Gordon and I hiked in to the site, just a grove in the Hoh Valley, no different from a million other places in the Park, a couple of miles in from a park road. We were out there 4-5 hours altogether, and I didn’t hear a single plane! According to Gordon, there are a couple of flights a day overhead.
In my experience, in light traffic areas, the distribution of jets is scattered, so that you might hear nothing for hours, then a bunch of three or four one after the other. You can be fooled by the flight tracking map: You might look at it for a few minutes, at random, daily over weeks, and see no planes directly over the area of interest. Wishful thinking does the rest, but when you get out there, it may seem quiet for as long as an hour, but then the magic is dissipated by a series of jets. Why the glitch? Because a jet 100 miles off the screen can be over your site in ten minutes!
Gordon’s definition of quiet is 15 minutes average between planes. That’s not good enough for me. There’s a question of philosophy here: A silent park should not have to come about by accident: It’s not on the way to anywhere, so it’s quiet except for the occasional weather-diverted or training, or military flight. The park should be DECLARED jet-free by the government agencies which have the power!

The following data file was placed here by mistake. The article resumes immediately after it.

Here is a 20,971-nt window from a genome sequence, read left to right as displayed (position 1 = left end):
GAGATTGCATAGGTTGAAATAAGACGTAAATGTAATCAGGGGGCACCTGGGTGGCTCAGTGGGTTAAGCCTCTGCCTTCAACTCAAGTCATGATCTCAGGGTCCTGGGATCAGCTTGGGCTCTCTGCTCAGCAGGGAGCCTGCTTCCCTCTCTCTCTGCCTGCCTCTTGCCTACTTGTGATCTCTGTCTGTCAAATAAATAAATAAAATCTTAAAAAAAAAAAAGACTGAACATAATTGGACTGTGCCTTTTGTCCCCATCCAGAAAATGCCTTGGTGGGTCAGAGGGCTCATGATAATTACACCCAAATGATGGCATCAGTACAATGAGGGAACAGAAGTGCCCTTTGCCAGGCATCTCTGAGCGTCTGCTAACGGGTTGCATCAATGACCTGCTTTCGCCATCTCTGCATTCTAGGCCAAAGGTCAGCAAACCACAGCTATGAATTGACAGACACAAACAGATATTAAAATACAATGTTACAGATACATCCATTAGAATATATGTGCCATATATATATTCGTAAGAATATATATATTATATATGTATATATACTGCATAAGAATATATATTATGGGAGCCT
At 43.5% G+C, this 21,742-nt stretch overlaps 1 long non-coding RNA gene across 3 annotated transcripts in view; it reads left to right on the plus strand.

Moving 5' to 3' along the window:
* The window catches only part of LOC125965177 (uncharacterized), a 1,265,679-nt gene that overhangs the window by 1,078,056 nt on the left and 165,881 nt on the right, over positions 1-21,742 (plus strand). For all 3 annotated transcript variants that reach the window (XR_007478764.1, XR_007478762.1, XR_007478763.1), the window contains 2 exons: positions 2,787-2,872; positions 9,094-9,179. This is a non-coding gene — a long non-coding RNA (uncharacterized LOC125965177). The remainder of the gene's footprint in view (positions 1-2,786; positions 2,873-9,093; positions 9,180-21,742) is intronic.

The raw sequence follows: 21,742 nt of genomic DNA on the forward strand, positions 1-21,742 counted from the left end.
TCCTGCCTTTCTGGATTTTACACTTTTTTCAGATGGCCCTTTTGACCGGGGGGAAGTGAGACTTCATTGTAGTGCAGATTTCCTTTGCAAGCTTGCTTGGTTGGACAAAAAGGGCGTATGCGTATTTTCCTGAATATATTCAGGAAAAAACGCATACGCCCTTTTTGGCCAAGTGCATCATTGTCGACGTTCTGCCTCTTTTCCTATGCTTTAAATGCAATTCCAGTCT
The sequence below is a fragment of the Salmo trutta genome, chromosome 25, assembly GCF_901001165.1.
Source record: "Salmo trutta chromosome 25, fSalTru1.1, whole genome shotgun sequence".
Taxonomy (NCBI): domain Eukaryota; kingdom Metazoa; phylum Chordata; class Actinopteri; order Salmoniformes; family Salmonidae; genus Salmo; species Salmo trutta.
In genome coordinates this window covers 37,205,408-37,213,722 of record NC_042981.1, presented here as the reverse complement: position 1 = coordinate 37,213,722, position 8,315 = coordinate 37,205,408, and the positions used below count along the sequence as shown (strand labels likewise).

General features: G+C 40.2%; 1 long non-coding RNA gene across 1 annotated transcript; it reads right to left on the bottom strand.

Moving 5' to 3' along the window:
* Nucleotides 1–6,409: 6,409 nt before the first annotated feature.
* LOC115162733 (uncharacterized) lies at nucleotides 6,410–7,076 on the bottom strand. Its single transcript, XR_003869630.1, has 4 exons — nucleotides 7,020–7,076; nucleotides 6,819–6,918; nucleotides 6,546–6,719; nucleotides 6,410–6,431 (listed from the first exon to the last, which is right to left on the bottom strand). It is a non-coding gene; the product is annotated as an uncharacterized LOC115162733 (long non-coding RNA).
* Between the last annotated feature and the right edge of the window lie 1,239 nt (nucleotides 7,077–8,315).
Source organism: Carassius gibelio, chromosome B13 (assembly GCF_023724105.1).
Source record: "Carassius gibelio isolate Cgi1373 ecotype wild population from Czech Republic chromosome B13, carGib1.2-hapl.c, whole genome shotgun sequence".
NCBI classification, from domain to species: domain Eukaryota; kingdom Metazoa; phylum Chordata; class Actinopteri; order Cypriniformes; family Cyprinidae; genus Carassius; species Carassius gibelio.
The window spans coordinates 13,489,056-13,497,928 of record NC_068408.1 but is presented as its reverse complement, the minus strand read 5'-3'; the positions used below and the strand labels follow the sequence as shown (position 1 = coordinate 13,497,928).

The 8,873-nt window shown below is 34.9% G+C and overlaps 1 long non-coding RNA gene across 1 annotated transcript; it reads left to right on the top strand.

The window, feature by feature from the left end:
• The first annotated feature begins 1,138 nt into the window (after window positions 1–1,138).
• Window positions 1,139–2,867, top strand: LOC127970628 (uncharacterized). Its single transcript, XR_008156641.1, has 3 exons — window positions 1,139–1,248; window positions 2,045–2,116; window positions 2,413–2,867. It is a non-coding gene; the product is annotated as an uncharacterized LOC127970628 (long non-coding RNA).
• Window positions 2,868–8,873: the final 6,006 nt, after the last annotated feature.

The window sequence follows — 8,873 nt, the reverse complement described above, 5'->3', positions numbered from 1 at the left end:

The Olympic Peninsula is huge, largely but not totally taken up by the Park. Gordon’s spot is not necessarily the quietest spot on the peninsula. One could spend weeks covering the whole thing.
Seeking Quiet in the Mojave